Patients “deny” symptoms (did you know that’s what you were doing when you said you didn’t have whatever the doctor asked you about?)
There is too much to digress upon here.

Poetry used to be communication transmitted across towns, countries (by modern definitions), across time. The poets were idolized. (in some countries, they still are. In France, streets are named for poets, philosophers, composers. In the US…presidents…some generals, maybe…)
Plato banned poets from the Republic because they were too influential, and because they made mirages, in some sense. Turned things upside down. Forms are supposed to be pure, organic.
Words are powerful.
Words can destroy.
It’s a dangerous thing, to wield a pen. It could get you exiled, incarcerated, killed.
Still does.

That is poetry. That is writing. That is being a writer.
A good friend once told me that all you need to do to be a writer is to write. It’s a heady thing, to call yourself a writer.
To be a writer, you just have to write.

I’m intimidated in the same way by writing poetry that rhymes and by drawing or painting in color. I feel like, with both, you have to do it really, really well – really skillfully, artfully, delicately, and deliberately – or it comes off as heavy-handed and trite. And overbearing.
So I almost never write things that rhyme.
And I prefer to draw in charcoal.
By the same token, I love writing, and I love drawing in black and shades of grey (I supposed I don’t actually draw “in” white, except for the pieces that are pages shaded full of charcoal then erased to create shapes and shadows.

For poetry. Rafael Campo, a personal hero who I am honored to call mentor (and, as he said once, future colleague), often writes formal sonnets. Many of his poems – entire books – are composed of formal sonnets (the Shakespearean, not (or sometimes?) Petrarchan kind – ie, 3 stanzas of four lines each plus an ending couplet, ABAB CDCD EFEF GG. Iambic pentameter. End-rhymed. You’d think something like that would be pretty damn obvious.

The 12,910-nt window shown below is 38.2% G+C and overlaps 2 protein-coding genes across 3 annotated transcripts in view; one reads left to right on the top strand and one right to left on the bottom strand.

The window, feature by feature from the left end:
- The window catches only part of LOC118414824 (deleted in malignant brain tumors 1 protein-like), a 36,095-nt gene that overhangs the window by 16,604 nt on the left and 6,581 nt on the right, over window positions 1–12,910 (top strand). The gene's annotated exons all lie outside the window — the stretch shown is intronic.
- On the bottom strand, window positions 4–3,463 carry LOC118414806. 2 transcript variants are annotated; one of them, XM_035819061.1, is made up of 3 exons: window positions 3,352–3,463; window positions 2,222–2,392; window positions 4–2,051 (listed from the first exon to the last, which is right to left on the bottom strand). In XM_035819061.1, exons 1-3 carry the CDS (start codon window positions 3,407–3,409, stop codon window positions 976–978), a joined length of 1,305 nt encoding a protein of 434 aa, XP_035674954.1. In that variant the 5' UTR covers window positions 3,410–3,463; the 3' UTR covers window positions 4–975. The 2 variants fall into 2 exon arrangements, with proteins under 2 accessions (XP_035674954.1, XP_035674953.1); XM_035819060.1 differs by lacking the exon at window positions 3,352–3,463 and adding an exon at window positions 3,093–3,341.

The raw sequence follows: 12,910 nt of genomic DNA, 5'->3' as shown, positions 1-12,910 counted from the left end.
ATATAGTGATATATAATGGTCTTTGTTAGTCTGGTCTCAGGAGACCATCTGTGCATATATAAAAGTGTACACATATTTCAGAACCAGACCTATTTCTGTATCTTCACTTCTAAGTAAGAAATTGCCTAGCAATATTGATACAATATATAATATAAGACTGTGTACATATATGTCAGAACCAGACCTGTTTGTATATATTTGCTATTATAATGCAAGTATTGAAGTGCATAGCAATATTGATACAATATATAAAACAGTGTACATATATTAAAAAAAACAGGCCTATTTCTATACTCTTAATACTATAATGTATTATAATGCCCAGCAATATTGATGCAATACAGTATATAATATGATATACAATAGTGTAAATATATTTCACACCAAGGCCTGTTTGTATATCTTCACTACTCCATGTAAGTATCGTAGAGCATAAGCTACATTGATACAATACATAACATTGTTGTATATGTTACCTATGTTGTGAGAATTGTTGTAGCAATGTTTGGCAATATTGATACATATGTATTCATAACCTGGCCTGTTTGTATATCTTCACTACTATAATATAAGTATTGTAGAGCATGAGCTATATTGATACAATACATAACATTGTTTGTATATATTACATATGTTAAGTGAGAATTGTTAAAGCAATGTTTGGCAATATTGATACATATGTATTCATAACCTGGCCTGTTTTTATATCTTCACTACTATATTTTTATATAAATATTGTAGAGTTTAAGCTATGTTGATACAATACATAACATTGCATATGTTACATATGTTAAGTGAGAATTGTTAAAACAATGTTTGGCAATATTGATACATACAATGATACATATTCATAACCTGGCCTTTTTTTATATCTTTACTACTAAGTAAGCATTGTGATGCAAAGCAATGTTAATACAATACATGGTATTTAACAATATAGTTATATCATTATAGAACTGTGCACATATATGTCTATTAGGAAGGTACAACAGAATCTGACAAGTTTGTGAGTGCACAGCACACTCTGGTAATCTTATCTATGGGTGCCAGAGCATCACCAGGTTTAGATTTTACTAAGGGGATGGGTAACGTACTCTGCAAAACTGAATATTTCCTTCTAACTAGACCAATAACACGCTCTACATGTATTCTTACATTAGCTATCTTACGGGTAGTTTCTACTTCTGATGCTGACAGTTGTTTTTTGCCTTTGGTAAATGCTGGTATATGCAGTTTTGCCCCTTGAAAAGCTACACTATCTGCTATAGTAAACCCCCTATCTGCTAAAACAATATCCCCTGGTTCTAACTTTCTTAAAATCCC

And yet I didn’t notice for awhile. I’m slow, perhaps. I don’t notice things. All true. But it wasn’t until a second, third, reading, and perhaps reading the poem aloud, that I realized the lines rhymed.

I was floored.

Knocked over, stunned, gasped. Floored.
(this is what poetry does to me).

It takes a subtle, delicate, absolutely %$*&#*& brilliant writer to pen lines that ‘happen’ to rhyme, where the words are completely organic and belong there, each in their own right. You would never question any of them, or see them there only to serve a purpose. It’s completely fluid.

And, in my mind, next to impossible to do. (for mere mortals like myself).
Formal poetry has a place both in history and in vivid, living memory and practice. There are those who say, probably, that contemporary poetry is too…anything…not rigorous in the same way it used to be. Or something. Forms are a fantastic exercise to use (and for those who are absolute masters, a natural vehicle in which to write). As an exercise, I wrote a sestina (if you want to talk about ridiculously complicated forms… suffice it to say, 6 stanzas of 6 lines each plus an ending tercet. There are six words, through the poem, that end lines. That’s it. And the alternate in a particular pattern through the stanzas. And they rhyme. My six words were: alive, body, line, words, hypochondria, worry. These are sometimes slightly altered – “live” for “alive”, “align/realign” for line, “wary” for worry, once. But still. Imagine a poem in which “hypochondria” appears 7 times….)

But you can’t do this if you can’t do it well. I say. And writing something that “happens” to rhyme is unbelievably difficult. You can’t choose a word because it’s close enough/approximate enough to what you mean, and rhymes with the word you want it to. They both have to be exactly, absolutely right. Standing alone. And then they have to rhyme.

Art is similar for me. I can stand/sit/stare at paintings for time that doesn’t seem to pass. There isn’t thought. There’s something…visceral, zen, implicit. Indescribable. Each large city with which I am familiar has a few paintings like this for me. And when I’m there, I have to visit. It’s like going to see friends. You don’t * not* see some people when you’re in a certain place.